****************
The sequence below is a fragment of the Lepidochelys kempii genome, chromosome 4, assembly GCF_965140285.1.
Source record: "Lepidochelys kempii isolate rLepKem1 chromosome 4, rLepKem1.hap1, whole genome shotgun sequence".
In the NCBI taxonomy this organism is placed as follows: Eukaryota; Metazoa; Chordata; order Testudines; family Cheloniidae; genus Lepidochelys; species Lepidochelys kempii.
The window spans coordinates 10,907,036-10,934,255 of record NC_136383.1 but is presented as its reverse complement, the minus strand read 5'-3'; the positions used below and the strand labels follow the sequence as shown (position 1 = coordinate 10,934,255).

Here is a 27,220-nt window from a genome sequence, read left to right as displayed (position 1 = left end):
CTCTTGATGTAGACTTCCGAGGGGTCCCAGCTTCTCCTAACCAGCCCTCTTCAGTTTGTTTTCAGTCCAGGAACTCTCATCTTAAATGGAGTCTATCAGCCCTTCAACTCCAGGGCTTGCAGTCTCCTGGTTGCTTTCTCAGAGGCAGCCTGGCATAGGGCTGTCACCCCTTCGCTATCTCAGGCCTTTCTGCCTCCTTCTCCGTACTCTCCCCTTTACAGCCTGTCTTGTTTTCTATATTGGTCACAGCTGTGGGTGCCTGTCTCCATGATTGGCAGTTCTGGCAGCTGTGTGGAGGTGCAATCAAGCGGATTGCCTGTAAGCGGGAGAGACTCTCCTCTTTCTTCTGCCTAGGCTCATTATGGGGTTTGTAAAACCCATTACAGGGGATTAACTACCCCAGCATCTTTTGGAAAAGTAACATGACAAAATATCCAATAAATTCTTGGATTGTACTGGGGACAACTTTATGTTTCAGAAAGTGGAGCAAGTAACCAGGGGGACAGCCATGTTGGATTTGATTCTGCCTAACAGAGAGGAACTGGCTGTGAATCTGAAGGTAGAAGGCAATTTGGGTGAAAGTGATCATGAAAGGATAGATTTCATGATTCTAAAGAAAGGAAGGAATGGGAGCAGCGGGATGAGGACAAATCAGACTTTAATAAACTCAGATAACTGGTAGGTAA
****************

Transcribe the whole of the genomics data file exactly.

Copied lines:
The sequence below is a fragment of the Lepidochelys kempii genome, chromosome 4, assembly GCF_965140285.1.
Source record: "Lepidochelys kempii isolate rLepKem1 chromosome 4, rLepKem1.hap1, whole genome shotgun sequence".
In the NCBI taxonomy this organism is placed as follows: Eukaryota; Metazoa; Chordata; order Testudines; family Cheloniidae; genus Lepidochelys; species Lepidochelys kempii.
The window spans coordinates 10,907,036-10,934,255 of record NC_136383.1 but is presented as its reverse complement, the minus strand read 5'-3'; the positions used below and the strand labels follow the sequence as shown (position 1 = coordinate 10,934,255).

Here is a 27,220-nt window from a genome sequence, read left to right as displayed (position 1 = left end):
CTCTTGATGTAGACTTCCGAGGGGTCCCAGCTTCTCCTAACCAGCCCTCTTCAGTTTGTTTTCAGTCCAGGAACTCTCATCTTAAATGGAGTCTATCAGCCCTTCAACTCCAGGGCTTGCAGTCTCCTGGTTGCTTTCTCAGAGGCAGCCTGGCATAGGGCTGTCACCCCTTCGCTATCTCAGGCCTTTCTGCCTCCTTCTCCGTACTCTCCCCTTTACAGCCTGTCTTGTTTTCTATATTGGTCACAGCTGTGGGTGCCTGTCTCCATGATTGGCAGTTCTGGCAGCTGTGTGGAGGTGCAATCAAGCGGATTGCCTGTAAGCGGGAGAGACTCTCCTCTTTCTTCTGCCTAGGCTCATTATGGGGTTTGTAAAACCCATTACAGGGGATTAACTACCCCAGCATCTTTTGGAAAAGTAACATGACAAAATATCCAATAAATTCTTGGATTGTACTGGGGACAACTTTATGTTTCAGAAAGTGGAGCAAGTAACCAGGGGGACAGCCATGTTGGATTTGATTCTGCCTAACAGAGAGGAACTGGCTGTGAATCTGAAGGTAGAAGGCAATTTGGGTGAAAGTGATCATGAAAGGATAGATTTCATGATTCTAAAGAAAGGAAGGAATGGGAGCAGCGGGATGAGGACAAATCAGACTTTAATAAACTCAGATAACTGGTAGGTAA